" A lot of people have this perception that these things happen by accident but you can actually be very deliberate about the way you approach this. For example, don't rely on luck that your kids will find the right friends at school, have real conversations with your kids and encourage them to choose friends that make them feel good, that they genuinely enjoy spending time with and don't judge them by the way they look."

Fitness not thinness

When teenage girls start to become more self-conscious about their bodies, sport can have a really positive impact on their confidence.

Jono points out that this is largely because “sport emphasises worth through physical capabilities, not through looks.”

By focusing, for example, on wins like beating their own personal best, rather than on how many calories they’ve eaten in a day or how many kilos they’ve lost, girls are practising positive reinforcement that makes a very healthy wellbeing. At whatever level of fitness they are, goals that prioritise becoming stronger and healthier are much more rewarding to measure.

The Power of Goal Setting

Girls can be empowered to achieve their goals by getting an effective process in place. Firstly, set a goal. Secondly, figure out the micro-steps that you need to do to achieve that goal. This breaks down a mammoth task into bitesize, achievable stages. Thirdly, track progress on a regular basis. Reassess what you need to do in step 2 to achieve step 1. Repeat.

“Goal setting is one of the most valuable skills that we can teach young people. The best thing you can do is focus on progress not performance. The highest performing athletes can actually be quite miserable and the reason for this is that they have replaced the concept of improvement with performance, which is really judgement.”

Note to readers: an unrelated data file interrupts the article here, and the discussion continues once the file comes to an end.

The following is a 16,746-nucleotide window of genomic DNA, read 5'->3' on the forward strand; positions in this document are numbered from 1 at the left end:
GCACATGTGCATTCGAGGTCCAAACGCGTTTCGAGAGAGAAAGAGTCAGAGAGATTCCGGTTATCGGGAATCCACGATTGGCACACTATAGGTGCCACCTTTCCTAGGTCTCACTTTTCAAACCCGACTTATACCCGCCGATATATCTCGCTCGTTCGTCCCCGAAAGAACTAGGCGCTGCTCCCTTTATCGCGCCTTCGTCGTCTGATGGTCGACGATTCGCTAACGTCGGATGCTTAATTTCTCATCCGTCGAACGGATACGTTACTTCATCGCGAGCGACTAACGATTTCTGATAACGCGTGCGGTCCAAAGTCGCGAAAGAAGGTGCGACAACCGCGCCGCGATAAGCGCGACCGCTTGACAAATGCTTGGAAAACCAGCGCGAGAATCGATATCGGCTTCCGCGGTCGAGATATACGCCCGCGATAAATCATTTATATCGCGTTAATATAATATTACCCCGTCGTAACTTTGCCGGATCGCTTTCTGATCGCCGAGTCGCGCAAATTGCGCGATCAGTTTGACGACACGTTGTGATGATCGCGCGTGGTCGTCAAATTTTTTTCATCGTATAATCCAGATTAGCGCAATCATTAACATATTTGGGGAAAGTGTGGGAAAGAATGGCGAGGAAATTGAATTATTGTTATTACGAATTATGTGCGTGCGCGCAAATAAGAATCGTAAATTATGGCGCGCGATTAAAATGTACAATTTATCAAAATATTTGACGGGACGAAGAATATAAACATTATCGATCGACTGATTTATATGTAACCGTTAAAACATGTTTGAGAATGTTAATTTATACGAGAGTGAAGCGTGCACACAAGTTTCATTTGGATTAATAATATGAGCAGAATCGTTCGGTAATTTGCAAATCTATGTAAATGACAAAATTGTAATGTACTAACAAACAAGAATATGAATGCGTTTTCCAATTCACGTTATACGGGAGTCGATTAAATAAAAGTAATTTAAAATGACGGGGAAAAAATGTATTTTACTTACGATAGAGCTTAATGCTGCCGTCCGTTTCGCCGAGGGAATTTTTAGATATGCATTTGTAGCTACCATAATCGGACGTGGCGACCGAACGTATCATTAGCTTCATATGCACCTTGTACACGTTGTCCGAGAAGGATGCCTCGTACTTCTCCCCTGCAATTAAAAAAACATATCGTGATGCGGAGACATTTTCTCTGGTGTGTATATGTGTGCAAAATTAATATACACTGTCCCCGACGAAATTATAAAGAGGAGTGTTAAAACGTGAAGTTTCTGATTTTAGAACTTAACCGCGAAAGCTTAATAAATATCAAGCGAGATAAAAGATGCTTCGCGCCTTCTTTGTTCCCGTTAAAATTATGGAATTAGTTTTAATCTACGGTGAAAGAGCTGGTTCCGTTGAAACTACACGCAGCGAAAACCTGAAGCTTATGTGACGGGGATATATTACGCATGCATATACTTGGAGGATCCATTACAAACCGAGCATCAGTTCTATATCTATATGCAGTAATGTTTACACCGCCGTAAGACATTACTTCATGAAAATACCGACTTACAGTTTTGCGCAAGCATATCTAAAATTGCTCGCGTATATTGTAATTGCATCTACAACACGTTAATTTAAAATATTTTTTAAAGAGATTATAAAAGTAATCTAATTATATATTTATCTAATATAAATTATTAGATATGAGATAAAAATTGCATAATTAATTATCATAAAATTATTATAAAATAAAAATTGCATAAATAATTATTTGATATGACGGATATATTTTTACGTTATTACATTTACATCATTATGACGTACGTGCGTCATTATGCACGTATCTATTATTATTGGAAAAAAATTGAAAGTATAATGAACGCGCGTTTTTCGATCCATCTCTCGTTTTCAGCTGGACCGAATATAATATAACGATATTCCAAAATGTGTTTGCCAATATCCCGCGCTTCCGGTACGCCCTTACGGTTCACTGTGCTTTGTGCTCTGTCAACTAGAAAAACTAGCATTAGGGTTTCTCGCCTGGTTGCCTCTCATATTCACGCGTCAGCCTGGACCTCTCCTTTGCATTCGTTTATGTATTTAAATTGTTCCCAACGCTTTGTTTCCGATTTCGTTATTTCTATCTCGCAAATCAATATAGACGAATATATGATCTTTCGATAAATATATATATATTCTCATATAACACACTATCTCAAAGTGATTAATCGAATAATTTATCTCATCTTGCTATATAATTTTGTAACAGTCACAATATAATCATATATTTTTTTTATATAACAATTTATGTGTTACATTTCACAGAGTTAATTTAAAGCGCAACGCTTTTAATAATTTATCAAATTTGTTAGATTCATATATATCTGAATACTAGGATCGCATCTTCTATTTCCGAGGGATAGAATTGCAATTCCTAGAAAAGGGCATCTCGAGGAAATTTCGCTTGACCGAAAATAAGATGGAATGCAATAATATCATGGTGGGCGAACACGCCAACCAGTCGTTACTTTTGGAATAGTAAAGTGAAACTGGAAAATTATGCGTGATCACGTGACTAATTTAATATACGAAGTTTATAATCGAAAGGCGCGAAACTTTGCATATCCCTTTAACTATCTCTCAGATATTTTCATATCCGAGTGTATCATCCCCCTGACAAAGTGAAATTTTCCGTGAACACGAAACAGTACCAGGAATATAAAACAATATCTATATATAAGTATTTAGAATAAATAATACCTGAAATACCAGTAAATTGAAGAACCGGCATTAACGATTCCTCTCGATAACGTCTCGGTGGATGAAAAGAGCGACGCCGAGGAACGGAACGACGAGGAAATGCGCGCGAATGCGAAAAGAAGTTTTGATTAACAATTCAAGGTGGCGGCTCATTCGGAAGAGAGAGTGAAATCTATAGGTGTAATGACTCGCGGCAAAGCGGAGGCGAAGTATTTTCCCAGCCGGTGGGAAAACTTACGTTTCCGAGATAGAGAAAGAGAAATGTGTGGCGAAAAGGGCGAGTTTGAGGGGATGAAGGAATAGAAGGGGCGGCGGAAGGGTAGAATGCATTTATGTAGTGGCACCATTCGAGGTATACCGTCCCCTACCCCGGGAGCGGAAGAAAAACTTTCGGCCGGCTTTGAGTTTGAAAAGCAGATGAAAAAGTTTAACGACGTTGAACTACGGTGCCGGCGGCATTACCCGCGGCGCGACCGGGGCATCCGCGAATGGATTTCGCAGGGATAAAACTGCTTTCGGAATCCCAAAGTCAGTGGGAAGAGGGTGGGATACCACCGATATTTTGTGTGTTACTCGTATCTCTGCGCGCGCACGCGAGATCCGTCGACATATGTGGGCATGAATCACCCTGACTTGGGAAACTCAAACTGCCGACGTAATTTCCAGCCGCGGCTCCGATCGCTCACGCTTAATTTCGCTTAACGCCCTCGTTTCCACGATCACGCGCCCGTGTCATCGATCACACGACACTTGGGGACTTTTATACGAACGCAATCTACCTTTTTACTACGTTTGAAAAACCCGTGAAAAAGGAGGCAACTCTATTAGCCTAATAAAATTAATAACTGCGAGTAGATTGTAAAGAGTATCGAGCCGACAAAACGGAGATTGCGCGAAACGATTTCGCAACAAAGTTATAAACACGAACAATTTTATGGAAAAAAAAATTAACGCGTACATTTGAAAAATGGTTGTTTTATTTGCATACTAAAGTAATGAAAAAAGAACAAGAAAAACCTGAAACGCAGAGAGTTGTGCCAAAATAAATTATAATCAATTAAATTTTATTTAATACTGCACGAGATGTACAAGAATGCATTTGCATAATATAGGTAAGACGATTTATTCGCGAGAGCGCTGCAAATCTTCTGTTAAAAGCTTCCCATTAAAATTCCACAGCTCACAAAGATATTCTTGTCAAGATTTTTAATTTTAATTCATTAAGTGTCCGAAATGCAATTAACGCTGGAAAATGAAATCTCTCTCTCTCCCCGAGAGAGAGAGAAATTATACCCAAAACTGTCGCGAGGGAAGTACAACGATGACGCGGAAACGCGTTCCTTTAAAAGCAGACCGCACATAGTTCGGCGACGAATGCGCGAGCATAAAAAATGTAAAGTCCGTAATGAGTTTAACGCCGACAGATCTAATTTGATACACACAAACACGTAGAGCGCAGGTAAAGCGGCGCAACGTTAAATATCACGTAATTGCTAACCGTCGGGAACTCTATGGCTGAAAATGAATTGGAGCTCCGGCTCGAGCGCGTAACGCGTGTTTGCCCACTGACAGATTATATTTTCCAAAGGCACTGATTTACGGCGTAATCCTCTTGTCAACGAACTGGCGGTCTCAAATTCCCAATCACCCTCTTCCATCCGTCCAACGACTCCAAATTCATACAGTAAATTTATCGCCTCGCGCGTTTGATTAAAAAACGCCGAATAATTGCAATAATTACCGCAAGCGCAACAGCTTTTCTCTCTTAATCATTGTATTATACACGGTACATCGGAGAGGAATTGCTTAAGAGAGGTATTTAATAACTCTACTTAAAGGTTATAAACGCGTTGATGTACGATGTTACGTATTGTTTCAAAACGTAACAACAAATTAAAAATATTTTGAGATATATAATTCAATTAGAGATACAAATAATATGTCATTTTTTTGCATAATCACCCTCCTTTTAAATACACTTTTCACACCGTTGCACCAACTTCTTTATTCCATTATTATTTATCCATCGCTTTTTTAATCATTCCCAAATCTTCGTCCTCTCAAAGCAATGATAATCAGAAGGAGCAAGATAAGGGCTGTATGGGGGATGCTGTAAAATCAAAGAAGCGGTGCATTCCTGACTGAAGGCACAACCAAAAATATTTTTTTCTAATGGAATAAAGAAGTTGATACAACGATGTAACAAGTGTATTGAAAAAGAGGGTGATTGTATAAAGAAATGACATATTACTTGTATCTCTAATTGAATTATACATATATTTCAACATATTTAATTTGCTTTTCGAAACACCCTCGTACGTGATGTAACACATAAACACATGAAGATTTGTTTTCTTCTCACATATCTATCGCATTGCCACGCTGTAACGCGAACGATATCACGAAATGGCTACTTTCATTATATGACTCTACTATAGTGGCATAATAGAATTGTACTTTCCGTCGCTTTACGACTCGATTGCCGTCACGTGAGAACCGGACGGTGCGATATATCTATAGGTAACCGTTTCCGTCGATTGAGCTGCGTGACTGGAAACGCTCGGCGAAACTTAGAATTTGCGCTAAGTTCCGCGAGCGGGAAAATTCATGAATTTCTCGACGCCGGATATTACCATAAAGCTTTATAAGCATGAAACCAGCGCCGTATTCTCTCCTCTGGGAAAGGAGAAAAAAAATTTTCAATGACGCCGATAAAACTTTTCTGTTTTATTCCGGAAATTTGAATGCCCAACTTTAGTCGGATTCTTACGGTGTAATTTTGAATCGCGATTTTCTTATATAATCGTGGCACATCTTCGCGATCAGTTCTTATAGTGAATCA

" Your goal for the year shouldn't solely be to become champions. If you set the bar so high that people become miserable if they don't hit it, you miss the point of sport. If you want to maximise your well being and confidence set goals that are tangible."

Focus on improvement rather than winning. Improvement on an individual and group level can be tracked. People get a lot of personal satisfaction from mastering tangible goals and overcoming challenges one step at a time.

Encourage girls to repeat the mantra. The more I practice, the harder I work, the better I’ll be.

"It's all about teaching your children that their key goal is to live a balanced life of school, friends and sports. These are skills for life."

Celebrate the wins

The most important thing is to celebrate the progress. Win or lose. Individual and group achievements are just as, if not more, important to celebrate as winning. It’s not enough to just give ourselves a pat on the back, of course. The most powerful positive reinforcement comes from a combined force of self-congratulation and recognition from our friends, family and role models. It’s important that girls receive this kind of support from others but also play an active part in cheering on their teammates. Girls and young women who help each other do better as individuals.

Jessica Holsden, founder of seed.ED Educationary and YouTube podcast host of “Study with Jess”, a resource which encourages girls and young women to get through their studies in a positive way, puts it nicely.

“Her win is my win. The better she does, the better I do.”

ReachOut is Australia's leading online health website for young people and their parents. Working with registered counsellors, psychologists and mental health professionals ReachOut provides online self-help tools that are used by over 1.5 million Australians each year. A valuable resource for many parents, teens and young adults.

If your child, or anyone you know is having issues with self-esteem, confidence or mental or physical health, please contact Lifeline on 13 11 14 or Kids Helpline on 1800 55 1800.

This content includes the views and opinions of a third-party, and does not necessarily reflect the views of Suncorp. Information is intended to be of a general nature only and any advice has been prepared without taking into account any person's particular objectives, personal situation or needs.